The Judicial Commission of Inquiry into State Capture (Zondo commission) has completed its highly anticipated first report. Acting Chief Justice Raymond Zondo, the commission’s chairperson, delivered the 874-page document on Tuesday to President Cyril Ramaphosa, who swiftly made it publicly available for scrutiny.

The report provides an opportunity for civil society and the public to call for accountability and action when the president responds to it, says Corruption Watch. Granting the public simultaneous access to the findings and recommendations of the Zondo commission ensures transparency in the steps taken to identify priorities that will help to fix weakened institutions and corruption-enabling loopholes. This will strengthen systems and decision-making and prevent corruption, and state capture, in the future. 

After four years of evidence about corruption on an unprecedented scale, and a protracted wait for definitive outcomes, the South African public has the right to be part of the process that monitors the implementation of Zondo’s recommendations. Not least are the whistle-blowers who put themselves at risk to expose corruption, and who deserve a better deal than they have received to date.

“While we welcome the commitment to transparency in making the report available to the public, and in sharing the timelines that come in to play, the real test will be in the commitment of the leadership to follow through on overturning corrupt processes, and ensuring that all those implicated are brought to book,” said Karam Singh, executive director of Corruption Watch. 

“What it does mean is that we as civil society, along with members of the public, will be able to give our full attention to the findings of the report, while also keeping up the pressure for those in leadership to act in accordance with its recommendations. Less encouraging is the length of time that will no doubt ensue before any real action or consequences can be seen,” he continued.

The recommendation for an independent anti-corruption agency that has the mandate to deal with abuses of systems and laws is an important one that will go a long way towards speeding up the prosecutorial process. It is a subject already under discussion among civil society, government and business stakeholders, and as pointed out in the report, its structure and where it is located in relation to government needs careful consideration.

The first part of the report is unequivocal in its stance on the subversion of procurement processes under the Zuma administration, and the role of the Gupta family and other ANC-aligned business entities in orchestrating state capture. While acknowledging that malfunction in the procurement system existed prior to the Zuma presidency, the scale and manipulation reached during the era of state capture have prompted the recommendation for an independent agency against corruption in public procurement, one that will have oversight and powers to monitor and ensure enforcement.

Additional recommendations for a reform of the tender procurement system that underpinned so many aspects of state capture are aligned with the ongoing work of Corruption Watch on procurement, which extends to addressing the gaps in the current Public Procurement Bill, as well as a commitment to implementing OECD principles for integrity in public procurement.

The organisation has also previously advocated for deferred prosecution agreements, another of Zondo’s recommendations. In an op-ed published in mid-2021, Singh and co-authors Petrus Marais and Kaede Wildschut argued that a deferred prosecution agreements regime would offer not only relief for the current backlog in public prosecutions, but also a saving of state court resources and taxpayers’ money and certainty from a prosecuting perspective, among other benefits.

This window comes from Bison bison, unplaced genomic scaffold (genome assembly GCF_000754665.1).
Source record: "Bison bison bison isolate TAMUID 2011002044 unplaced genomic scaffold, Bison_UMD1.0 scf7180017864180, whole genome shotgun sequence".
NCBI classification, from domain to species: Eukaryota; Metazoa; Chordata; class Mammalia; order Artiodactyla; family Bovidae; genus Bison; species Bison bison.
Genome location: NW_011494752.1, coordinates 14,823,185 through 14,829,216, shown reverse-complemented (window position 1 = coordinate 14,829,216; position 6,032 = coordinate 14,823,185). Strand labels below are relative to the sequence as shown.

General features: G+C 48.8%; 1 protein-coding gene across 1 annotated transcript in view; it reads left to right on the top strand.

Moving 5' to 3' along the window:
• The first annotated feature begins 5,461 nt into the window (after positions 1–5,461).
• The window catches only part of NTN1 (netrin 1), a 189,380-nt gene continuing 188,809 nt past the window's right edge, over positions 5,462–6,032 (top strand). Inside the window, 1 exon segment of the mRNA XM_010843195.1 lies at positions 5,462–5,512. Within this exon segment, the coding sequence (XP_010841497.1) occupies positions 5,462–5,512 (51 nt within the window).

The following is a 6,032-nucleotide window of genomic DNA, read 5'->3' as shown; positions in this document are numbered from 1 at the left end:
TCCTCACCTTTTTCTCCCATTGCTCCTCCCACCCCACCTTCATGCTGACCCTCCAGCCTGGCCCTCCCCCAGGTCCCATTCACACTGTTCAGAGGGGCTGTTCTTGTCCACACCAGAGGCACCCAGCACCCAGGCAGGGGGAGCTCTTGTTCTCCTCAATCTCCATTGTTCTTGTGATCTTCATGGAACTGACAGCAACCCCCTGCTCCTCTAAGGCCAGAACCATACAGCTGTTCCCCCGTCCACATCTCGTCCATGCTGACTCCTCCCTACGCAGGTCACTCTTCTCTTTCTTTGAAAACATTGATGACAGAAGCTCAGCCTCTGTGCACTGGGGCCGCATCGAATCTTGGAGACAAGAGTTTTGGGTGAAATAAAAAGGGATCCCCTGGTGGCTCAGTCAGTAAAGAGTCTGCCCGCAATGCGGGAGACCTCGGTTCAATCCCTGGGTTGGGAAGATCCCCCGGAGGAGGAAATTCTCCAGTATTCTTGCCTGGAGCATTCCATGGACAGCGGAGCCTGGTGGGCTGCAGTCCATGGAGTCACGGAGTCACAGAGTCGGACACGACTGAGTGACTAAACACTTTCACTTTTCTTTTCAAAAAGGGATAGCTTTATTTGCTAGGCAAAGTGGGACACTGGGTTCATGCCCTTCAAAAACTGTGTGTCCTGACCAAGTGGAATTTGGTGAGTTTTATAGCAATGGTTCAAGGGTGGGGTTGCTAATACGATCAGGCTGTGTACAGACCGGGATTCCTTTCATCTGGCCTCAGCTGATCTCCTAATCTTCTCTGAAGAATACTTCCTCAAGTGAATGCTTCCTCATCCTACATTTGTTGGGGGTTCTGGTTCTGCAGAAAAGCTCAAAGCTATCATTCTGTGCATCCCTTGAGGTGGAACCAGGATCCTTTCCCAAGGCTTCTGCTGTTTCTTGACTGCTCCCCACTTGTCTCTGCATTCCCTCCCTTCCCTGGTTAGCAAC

Of equal importance is the recommendation for greater protection of whistle-blowers, not only in terms of legislation, but also in the form of rewards for evidence that leads to the recovery of assets.  Corruption Watch has itself called for consideration of compensation for whistle-blowers, along with recommendations for greater whistle-blower support that include an amendment of the Protected Disclosures Act, the proposed establishment of an agency to provide whistle-blowers with legal, financial and mental health support, and a push for criminal sanctions against those found guilty of intimidating whistle-blowers.

Also coming under scrutiny in this part of the report is the matter of the appointment processes of board members and executives at parastatal and state-owned enterprises (SOEs). Many of the failures of governance and financial malfeasance at multiple SOEs that came under the spotlight at the Zondo Commission can be attributed to poor or inappropriate leadership and political influence.

Corruption Watch has long been focused on the pivotal role that leadership appointments play in ensuring healthy, well-functioning systems and institutions, as evidenced in the organisation’s call for transparency and public participation in the appointments of leaders to Chapter 9 and 10 bodies, law enforcement agencies and SOEs. The report highlights the urgent need to protect the independence of institutions from political interference.

“It is fitting that one of the recommendations is that appointment processes are not the sole mandate of ministers, and that they should be apolitical, to which we would add that these processes should allow for public access or participation in the interests of transparency,” concluded Singh.

It is time for widespread engagement around the recommendations put forward by the report, and for the active involvement and participation of civil society in pushing for major reform of systems and processes that will prevent such massive corruption in the future.

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